What the STEM is going on?
The Equality Challenge Unit introduced the Gender Charter Awards (Athena SWAN) in higher education in 2006 as a tool to assess gender equality in STEM. While the initiative seems to be having some impact on the careers of women working in STEM at universities, the question remains…
Photo credit: Eryk Salvaggio
Do women really want to pursue a career in STEM?
Alex Fradera’s recently published article ‘Investigating the “STEM Gender equality paradox” – in fairer societies, fewer women enter science’ (the British Psychological Society) looks at several studies and datasets including the gender inequality measures, UNESCO data on STEM degrees and results from the 2015 OECD educational survey.
The article clearly illustrates that countries that are more ‘gender equal’ have a larger gender gap in STEM careers. Whereas in more ‘repressive cultures, by contrast, young people are liable to prioritise pragmatism – food on the table – over self-actualisation, and as STEM jobs tend to be stable and well-paid, that would encourage more female representation.’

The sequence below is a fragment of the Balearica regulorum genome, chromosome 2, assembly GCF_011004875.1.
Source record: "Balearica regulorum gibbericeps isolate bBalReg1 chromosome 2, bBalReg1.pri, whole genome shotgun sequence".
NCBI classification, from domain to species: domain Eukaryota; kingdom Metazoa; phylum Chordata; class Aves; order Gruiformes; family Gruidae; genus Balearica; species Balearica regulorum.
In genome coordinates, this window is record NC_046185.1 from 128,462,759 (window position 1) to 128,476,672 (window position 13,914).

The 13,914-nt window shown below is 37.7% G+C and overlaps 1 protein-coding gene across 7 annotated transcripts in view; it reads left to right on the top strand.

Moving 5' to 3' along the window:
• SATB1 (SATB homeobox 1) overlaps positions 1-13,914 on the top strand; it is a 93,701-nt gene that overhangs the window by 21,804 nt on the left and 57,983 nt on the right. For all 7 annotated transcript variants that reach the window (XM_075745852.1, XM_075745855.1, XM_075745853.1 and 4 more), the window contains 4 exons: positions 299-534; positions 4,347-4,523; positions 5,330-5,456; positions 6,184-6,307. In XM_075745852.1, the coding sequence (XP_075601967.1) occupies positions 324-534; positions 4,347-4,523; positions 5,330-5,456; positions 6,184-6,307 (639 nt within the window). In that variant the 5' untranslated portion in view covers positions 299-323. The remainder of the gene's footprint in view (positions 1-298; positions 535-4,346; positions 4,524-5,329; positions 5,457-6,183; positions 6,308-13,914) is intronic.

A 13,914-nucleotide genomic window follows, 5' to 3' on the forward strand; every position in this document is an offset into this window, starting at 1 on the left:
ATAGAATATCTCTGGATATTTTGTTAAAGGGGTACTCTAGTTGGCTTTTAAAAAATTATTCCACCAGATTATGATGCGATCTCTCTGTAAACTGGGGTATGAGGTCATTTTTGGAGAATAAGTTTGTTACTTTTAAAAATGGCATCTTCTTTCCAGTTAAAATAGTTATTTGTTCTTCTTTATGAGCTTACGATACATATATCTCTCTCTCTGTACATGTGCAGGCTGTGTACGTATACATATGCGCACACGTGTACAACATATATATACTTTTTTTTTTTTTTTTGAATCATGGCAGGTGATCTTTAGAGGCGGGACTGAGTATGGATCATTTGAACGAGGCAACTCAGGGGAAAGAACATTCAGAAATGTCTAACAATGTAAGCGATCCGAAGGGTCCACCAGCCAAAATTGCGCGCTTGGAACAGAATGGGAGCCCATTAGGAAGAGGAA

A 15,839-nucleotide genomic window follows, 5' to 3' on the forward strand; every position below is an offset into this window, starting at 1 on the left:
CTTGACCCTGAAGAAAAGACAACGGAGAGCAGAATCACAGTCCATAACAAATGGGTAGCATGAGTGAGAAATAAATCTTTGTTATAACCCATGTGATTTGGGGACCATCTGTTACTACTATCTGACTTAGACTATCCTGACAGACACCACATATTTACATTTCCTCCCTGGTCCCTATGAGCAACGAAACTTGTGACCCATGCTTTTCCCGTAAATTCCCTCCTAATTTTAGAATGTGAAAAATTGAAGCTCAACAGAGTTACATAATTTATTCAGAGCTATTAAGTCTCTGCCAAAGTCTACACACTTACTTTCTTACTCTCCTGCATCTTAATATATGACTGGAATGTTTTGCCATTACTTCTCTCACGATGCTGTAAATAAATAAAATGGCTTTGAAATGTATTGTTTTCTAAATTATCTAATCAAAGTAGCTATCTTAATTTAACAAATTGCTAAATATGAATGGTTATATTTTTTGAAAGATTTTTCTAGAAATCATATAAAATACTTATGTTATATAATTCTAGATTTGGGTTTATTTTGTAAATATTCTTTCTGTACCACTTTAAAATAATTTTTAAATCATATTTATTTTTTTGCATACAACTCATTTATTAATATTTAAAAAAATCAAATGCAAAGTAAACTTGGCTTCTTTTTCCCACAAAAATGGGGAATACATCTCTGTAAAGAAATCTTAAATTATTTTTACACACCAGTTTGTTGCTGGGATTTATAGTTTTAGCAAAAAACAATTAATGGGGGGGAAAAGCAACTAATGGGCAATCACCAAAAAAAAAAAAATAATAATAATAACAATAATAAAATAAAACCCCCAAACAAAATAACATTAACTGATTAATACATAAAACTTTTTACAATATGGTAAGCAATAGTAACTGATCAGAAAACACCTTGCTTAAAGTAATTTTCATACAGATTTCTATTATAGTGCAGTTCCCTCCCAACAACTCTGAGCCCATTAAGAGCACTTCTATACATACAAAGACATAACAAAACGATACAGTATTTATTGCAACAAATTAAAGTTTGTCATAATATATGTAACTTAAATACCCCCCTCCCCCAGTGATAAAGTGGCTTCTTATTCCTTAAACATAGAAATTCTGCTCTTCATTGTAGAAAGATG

The data demonstrate that in both unequal and fairer society’s boys and girls are equally equipped with the skills and knowledge to pursue a career in STEM, though it seems there are often logical and rational reasoning to follow or forgo a future in the world of STEM.
Researchers Gijsbert Stoet at Leeds Beckett University and David Geary at the University of Missouri found the percentage of women STEM graduates is higher for countries that have more gender inequality. with countries like Tunisia, Albania and Turkey, seeing women making up 35-40% of STEM graduates, whereas in countries with more gender equality, like Switzerland and Norway, the figure is lower at around 20%, similar to Finland.
Fradera points out that ‘Even after taking into account the gender differences in science attitudes and personal strengths, the researchers calculated that, in a society where women’s rational preferences led directly to their level of STEM participation, we should see women take 34% of STEM degrees, while the actual global average is 28% – so other factors unaddressed in this study are clearly leading women away from science roles.’
Let’s not allow this paradox to be misconstrued as confusion between opportunity and outcome.